1. Limited time only! Sign up for a free 30min personal tutor trial with Chegg Tutors
    Dismiss Notice
Dismiss Notice
Join Physics Forums Today!
The friendliest, high quality science and math community on the planet! Everyone who loves science is here!

Reflection dependence from wavelenght

  1. May 18, 2016 #1
    1. The problem statement, all variables and given/known data
    Hi guys, I have this exercise and I m confused.
    Incident (white light) light ray is perpendicular to glass surface , glass plate is 0,4microm thick. Which wavelengths in reflected ray becomes more intense?



    2. Relevant equations


    3. The attempt at a solution
    So i know that light is refracted on the surface of 2 different mediums, different wavelengths are refracted in different angles.
    But i do not know nothing about wavelength and/or intensity dependence from reflection. And its seems weird that intensity of some wavelengths increases after reflection.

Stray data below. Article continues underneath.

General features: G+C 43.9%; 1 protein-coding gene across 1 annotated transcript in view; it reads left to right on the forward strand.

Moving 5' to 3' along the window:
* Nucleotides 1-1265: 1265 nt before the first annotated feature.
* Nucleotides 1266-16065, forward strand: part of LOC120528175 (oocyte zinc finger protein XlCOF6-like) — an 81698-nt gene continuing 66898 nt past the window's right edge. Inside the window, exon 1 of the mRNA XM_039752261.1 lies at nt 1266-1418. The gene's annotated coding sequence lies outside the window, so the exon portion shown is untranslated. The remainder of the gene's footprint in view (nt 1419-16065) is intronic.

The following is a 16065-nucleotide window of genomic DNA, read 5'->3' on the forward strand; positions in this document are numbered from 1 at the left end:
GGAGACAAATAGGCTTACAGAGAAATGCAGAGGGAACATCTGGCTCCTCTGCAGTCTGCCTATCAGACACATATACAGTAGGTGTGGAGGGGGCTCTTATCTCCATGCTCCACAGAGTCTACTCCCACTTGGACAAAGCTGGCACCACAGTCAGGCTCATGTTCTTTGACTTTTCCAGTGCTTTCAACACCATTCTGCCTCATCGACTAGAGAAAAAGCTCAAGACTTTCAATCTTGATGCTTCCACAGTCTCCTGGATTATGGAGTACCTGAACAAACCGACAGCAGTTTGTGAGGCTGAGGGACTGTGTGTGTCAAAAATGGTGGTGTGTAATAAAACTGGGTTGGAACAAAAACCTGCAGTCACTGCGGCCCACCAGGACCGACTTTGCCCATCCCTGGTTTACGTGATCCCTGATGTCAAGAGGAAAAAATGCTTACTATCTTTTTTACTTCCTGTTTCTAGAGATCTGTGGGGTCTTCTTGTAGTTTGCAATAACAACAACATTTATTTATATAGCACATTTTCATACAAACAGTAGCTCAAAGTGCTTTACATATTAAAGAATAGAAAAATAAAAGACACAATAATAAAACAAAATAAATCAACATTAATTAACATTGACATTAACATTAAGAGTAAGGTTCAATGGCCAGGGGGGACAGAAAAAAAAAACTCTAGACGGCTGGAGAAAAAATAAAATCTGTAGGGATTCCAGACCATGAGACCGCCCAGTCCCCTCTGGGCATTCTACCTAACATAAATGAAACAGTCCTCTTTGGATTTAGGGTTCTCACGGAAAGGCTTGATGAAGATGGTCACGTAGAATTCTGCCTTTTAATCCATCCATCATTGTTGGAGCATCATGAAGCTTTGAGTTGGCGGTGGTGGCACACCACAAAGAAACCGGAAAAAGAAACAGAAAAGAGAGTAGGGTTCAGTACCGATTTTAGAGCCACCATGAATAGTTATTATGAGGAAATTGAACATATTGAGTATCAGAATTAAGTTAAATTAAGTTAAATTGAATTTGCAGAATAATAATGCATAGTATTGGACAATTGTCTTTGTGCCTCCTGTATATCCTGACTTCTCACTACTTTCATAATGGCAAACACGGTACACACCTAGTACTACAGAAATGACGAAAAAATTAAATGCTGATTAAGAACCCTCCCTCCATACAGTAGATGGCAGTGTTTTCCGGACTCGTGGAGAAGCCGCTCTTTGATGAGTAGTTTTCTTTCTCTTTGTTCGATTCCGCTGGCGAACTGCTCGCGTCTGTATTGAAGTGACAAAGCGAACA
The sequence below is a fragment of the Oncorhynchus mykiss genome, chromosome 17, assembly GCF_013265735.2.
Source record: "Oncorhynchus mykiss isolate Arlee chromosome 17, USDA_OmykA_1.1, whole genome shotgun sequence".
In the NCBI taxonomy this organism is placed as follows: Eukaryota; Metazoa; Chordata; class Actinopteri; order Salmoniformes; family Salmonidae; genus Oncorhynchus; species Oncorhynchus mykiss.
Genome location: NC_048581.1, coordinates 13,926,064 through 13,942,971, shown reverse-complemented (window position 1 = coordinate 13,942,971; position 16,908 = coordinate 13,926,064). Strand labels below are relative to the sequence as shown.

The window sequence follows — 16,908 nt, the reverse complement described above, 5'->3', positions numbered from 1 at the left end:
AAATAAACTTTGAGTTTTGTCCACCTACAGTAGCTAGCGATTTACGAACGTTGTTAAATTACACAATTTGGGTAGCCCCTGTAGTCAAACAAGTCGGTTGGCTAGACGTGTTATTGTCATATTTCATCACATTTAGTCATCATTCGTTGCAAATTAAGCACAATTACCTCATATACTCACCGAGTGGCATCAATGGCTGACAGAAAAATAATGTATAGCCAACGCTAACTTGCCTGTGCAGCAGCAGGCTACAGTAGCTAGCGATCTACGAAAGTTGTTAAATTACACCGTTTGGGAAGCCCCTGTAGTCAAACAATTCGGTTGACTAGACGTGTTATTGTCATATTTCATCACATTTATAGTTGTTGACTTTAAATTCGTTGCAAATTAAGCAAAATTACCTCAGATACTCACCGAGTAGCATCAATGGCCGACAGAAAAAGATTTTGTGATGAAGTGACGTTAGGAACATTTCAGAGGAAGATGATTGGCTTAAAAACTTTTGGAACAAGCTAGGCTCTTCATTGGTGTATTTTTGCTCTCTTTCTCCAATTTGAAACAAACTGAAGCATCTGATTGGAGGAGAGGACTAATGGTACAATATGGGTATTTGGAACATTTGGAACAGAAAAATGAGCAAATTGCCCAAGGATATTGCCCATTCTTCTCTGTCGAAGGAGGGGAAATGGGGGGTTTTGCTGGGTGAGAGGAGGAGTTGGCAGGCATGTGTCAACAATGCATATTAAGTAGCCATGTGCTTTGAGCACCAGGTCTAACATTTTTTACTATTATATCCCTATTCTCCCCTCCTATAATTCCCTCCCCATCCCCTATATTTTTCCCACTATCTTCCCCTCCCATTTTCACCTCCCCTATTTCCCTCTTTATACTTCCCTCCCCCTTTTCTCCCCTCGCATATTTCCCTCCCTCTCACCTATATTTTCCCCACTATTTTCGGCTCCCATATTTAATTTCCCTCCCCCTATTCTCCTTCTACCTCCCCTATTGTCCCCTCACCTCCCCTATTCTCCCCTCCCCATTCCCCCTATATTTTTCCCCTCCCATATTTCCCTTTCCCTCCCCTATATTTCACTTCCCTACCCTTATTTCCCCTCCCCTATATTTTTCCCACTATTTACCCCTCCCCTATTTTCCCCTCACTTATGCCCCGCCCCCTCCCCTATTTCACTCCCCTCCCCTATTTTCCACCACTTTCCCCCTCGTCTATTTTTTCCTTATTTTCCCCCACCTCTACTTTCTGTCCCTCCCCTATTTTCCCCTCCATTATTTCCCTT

Could someone,please, help?
    Maybe some tips about which physical phenomenon I should study?
     
  2. jcsd
  3. May 18, 2016 #2

    ehild

    User Avatar
    Homework Helper
    Gold Member

    Think of interference. For which wavelength is constructive interference in the reflected light?
     
  4. May 18, 2016 #3
    Thank you for your reply
    Ok, I think I go it.
    First I calculate the angle of light ray inside the glass from Snell's law.
    Second I use Thin films equation for constructive interference and calculate the wavelengths by altering m in the formula.
    Correct?
     
  5. May 18, 2016 #4

    ehild

    User Avatar
    Homework Helper
    Gold Member

    No need to calculate the angle, as the incidence is perpendicular, that is, the angle of incidence is 0 degree. The refracted ray does not change direction.
    The second plan is correct, find the condition for constructive interference for reflected light and select the wavelength by altering m.
     
  6. May 18, 2016 #5
    OK, thank you again for help!
     
Know someone interested in this topic? Share this thread via Reddit, Google+, Twitter, or Facebook

Have something to add?
Draft saved Draft deleted



Similar Discussions: Reflection dependence from wavelenght
Loading...